Labeled a crime fighting tool, gang injunctions are ineffective, counter-productive and further strain the relationship between residents and police. Pack the courtroom Friday, May 6, 2 p.m., 1225 Fallon, Dept. 20, Oakland, for a hearing on the Fruitvale gang injunction.
AT&T Park shook so hard I thought I was on a pogo stick the night Barry Bonds crushed a 3-2 Mike Bacsik pitch into right center to go past the great Hank Aaron and crown himself Major League Baseball’s all-time home-run king. He circled those bases to a deafening hometown roar.
Activists are calling on Oakland residents and all who love justice to come to the Oakland City Council meeting at 7 p.m. tonight, Tuesday, March 8, at City Hall to demand that Officer Jimenez, killer of Jody Woodfox and Andrew Moppin, not be returned to duty.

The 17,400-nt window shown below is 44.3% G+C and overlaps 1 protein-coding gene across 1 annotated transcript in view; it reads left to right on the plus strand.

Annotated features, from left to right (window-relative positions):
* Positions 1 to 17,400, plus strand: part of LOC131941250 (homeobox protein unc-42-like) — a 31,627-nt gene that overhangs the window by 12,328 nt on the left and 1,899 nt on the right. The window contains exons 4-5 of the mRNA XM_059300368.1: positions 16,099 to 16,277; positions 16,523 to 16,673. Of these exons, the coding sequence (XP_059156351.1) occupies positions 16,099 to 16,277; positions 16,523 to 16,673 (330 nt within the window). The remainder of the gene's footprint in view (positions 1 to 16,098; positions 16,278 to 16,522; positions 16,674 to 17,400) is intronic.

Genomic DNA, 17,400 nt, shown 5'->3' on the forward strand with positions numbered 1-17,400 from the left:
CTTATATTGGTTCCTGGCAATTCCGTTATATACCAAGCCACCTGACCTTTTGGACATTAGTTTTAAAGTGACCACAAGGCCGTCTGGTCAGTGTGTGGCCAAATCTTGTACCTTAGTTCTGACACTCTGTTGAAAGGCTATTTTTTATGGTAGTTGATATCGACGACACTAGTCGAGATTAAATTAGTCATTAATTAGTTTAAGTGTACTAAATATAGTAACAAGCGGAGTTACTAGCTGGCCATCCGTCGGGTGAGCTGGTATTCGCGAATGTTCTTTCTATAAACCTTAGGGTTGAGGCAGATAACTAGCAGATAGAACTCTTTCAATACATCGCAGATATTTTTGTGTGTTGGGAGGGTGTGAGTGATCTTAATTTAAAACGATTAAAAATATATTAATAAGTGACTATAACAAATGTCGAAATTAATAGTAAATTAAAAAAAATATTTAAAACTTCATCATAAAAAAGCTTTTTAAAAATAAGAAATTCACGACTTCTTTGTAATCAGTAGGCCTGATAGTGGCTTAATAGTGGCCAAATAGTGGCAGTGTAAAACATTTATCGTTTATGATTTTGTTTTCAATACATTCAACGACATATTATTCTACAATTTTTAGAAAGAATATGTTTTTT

Oakland City Attorney John Russo’s proposed gang injunction is draconian and does not sufficiently address the root causes of crime, according to legal scholars. Attend the hearing Wednesday, Feb. 16, 2 p.m., in Dept. 20 of the Courthouse at 1225 Fallon St., Oakland
We don’t need to be “given” a voice. We have a voice. What we don’t have is our own radio transmitters, television and radio broadcasts, and TV stations. PNN is the voices of people who are never heard.
The wealthy Tiburon owner of Oakland’s low-income residential Menlo Hotel has been arrested and is facing 10 years in prison on suspicion of hiring someone to burn down the hotel, according to officials with the federal Bureau of Alcohol, Tobacco, Firearms and Explosives.